ILNews

Sentence in murder-for-hire plot cut

Michael W. Hoskins
January 1, 2007
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The Indiana Supreme Court has slashed a sentence for an Anderson man convicted last year in a murder-for-hire plot of his wife and mother-in-law.

Justices unanimously granted transfer and issued a five-page opinion Wednesday afternoon in Aaron Reid v. State of Indiana, 48S04-0711-CR-552, a case from Madison County that was affirmed by the Court of Appeals in a not-for-publication opinion in May.

Last year, Madison Superior Judge Thomas Newman gave Reid a maximum 50-year prison sentence for conspiracy to commit murder. The case began when Reid was incarcerated in county jail in early 2006, and he had hatched a plot with a fellow inmate to have his wife of less than a year and his mother-in-law killed. That inmate, however, was a police informant who contacted an undercover officer about the plot. After his conviction, Reid argued his sentence was inappropriate and the appellate court affirmed the lower court's decision, calling the crime "particularly heinous" because of his lengthy criminal record and how his daughter, less than 2 at the time, would have been left without a mother and grandmother.

Citing a variety of circumstances, Chief Justice Randall T. Shepard wrote for the court that Reid is hardly the worst offender deserving a maximum sentence. Instead, the court cut the prison term by 20 years, revising it to the advisory 30-year sentence.

The state's high court doesn't say Judge Newman erred; rather it simply states that the reduced sentence would be "more appropriate."

A large part of the rationale in the decision was Reid's mental health history, which included attention deficit hyperactivity disorder, anxiety disorder, conduct disorder, borderline intellectual disorder, bi-polar disorder, and post-traumatic stress disorder. That made him an easy target by a police informant who had a history of dishonesty, the court wrote. But since the victims also requested leniency, Reid should not be considered one of the worst types of offenders, Chief Justice Shepard wrote.

"Given that no one was injured, both potential victims pleaded for leniency, and Reid had a history of mental health problems, it is inappropriate to order twenty-two year old Reid to serve fifty years," the opinion states.
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  1. Good riddance to this dangerous activist judge

  2. What is the one thing the Hoosier legal status quo hates more than a whistleblower? A lawyer whistleblower taking on the system man to man. That must never be rewarded, must always, always, always be punished, lest the whole rotten tree be felled.

  3. I want to post this to keep this tread alive and hope more of David's former clients might come forward. In my case, this coward of a man represented me from June 2014 for a couple of months before I fired him. I knew something was wrong when he blatantly lied about what he had advised me in my contentious and unfortunate divorce trial. His impact on the proceedings cast a very long shadow and continues to impact me after a lengthy 19 month divorce. I would join a class action suit.

  4. The dispute in LB Indiana regarding lake front property rights is typical of most beach communities along our Great Lakes. Simply put, communication to non owners when visiting the lakefront would be beneficial. The Great Lakes are designated navigational waters (including shorelines). The high-water mark signifies the area one is able to navigate. This means you can walk, run, skip, etc. along the shores. You can't however loiter, camp, sunbath in front of someones property. Informational signs may be helpful to owners and visitors. Our Great Lakes are a treasure that should be enjoyed by all. PS We should all be concerned that the Long Beach, Indiana community is on septic systems.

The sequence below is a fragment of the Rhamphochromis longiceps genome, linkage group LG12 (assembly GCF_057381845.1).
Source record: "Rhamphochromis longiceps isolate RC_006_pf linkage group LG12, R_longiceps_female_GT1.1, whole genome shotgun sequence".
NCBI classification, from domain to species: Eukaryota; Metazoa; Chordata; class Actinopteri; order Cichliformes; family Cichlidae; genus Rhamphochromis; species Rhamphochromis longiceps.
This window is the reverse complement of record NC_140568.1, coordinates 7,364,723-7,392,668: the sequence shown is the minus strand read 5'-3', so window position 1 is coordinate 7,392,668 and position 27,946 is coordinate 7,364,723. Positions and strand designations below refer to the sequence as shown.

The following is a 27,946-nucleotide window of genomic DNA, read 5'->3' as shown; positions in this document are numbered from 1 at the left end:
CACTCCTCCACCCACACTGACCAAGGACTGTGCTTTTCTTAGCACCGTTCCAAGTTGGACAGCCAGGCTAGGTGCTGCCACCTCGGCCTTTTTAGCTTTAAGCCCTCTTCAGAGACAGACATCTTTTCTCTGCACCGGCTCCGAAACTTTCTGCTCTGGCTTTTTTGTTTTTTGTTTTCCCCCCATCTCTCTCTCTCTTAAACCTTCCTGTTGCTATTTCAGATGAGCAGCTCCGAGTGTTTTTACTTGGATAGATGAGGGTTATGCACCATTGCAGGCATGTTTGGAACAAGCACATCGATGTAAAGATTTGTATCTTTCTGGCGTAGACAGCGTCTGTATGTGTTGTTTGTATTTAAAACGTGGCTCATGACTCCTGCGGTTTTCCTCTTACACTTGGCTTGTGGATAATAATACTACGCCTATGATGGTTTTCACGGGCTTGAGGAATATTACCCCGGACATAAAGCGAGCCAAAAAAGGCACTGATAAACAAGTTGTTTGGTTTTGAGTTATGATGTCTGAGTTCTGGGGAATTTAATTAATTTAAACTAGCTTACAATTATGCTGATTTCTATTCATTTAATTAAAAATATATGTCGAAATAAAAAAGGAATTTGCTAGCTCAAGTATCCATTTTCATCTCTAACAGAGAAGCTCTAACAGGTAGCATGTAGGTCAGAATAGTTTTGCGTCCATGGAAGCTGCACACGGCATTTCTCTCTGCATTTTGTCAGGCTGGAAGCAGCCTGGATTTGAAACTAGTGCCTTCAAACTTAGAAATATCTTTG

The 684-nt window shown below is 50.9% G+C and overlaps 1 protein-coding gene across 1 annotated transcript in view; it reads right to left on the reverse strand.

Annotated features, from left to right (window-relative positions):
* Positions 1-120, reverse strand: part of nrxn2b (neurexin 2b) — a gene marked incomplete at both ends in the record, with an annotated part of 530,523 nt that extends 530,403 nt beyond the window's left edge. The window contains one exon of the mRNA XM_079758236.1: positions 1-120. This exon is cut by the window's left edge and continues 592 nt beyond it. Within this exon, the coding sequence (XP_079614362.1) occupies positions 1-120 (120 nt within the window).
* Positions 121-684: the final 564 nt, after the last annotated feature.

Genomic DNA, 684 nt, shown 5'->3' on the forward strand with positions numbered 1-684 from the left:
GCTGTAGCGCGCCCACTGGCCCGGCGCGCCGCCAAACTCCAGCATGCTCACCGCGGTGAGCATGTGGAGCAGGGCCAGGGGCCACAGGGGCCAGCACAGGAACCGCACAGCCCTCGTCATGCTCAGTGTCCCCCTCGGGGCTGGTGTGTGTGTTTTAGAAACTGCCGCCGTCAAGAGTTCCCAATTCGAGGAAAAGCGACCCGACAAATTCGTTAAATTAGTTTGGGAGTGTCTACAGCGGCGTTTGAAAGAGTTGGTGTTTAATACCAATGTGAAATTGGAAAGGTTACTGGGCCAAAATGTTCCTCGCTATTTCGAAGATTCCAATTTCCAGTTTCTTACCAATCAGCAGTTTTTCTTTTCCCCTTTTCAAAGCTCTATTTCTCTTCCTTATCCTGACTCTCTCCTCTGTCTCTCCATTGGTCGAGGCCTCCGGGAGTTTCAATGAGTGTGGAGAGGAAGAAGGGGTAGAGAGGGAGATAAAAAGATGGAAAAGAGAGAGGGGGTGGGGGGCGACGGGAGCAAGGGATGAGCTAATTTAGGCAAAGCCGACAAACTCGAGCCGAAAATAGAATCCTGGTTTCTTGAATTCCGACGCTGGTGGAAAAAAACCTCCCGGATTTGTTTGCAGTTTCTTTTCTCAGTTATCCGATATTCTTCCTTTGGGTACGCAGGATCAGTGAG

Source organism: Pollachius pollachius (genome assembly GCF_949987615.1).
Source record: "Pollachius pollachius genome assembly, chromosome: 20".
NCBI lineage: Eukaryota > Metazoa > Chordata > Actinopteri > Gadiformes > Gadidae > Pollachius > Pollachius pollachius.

5. Dear Fan, let me help you correct the title to your post. "ACLU is [Left] most of the time" will render it accurate. Just google it if you doubt that I am, err, "right" about this: "By the mid-1930s, Roger Nash Baldwin had carved out a well-established reputation as America’s foremost civil libertarian. He was, at the same time, one of the nation’s leading figures in left-of-center circles. Founder and long time director of the American Civil Liberties Union, Baldwin was a firm Popular Fronter who believed that forces on the left side of the political spectrum should unite to ward off the threat posed by right-wing aggressors and to advance progressive causes. Baldwin’s expansive civil liberties perspective, coupled with his determined belief in the need for sweeping socioeconomic change, sometimes resulted in contradictory and controversial pronouncements. That made him something of a lightning rod for those who painted the ACLU with a red brush." http://www.harvardsquarelibrary.org/biographies/roger-baldwin-2/ "[George Soros underwrites the ACLU' which It supports open borders, has rushed to the defense of suspected terrorists and their abettors, and appointed former New Left terrorist Bernardine Dohrn to its Advisory Board." http://www.discoverthenetworks.org/viewSubCategory.asp?id=1237 "The creation of non-profit law firms ushered in an era of progressive public interest firms modeled after already established like the National Association for the Advancement of Colored People ("NAACP") and the American Civil Liberties Union ("ACLU") to advance progressive causes from the environmental protection to consumer advocacy." https://en.wikipedia.org/wiki/Cause_lawyering

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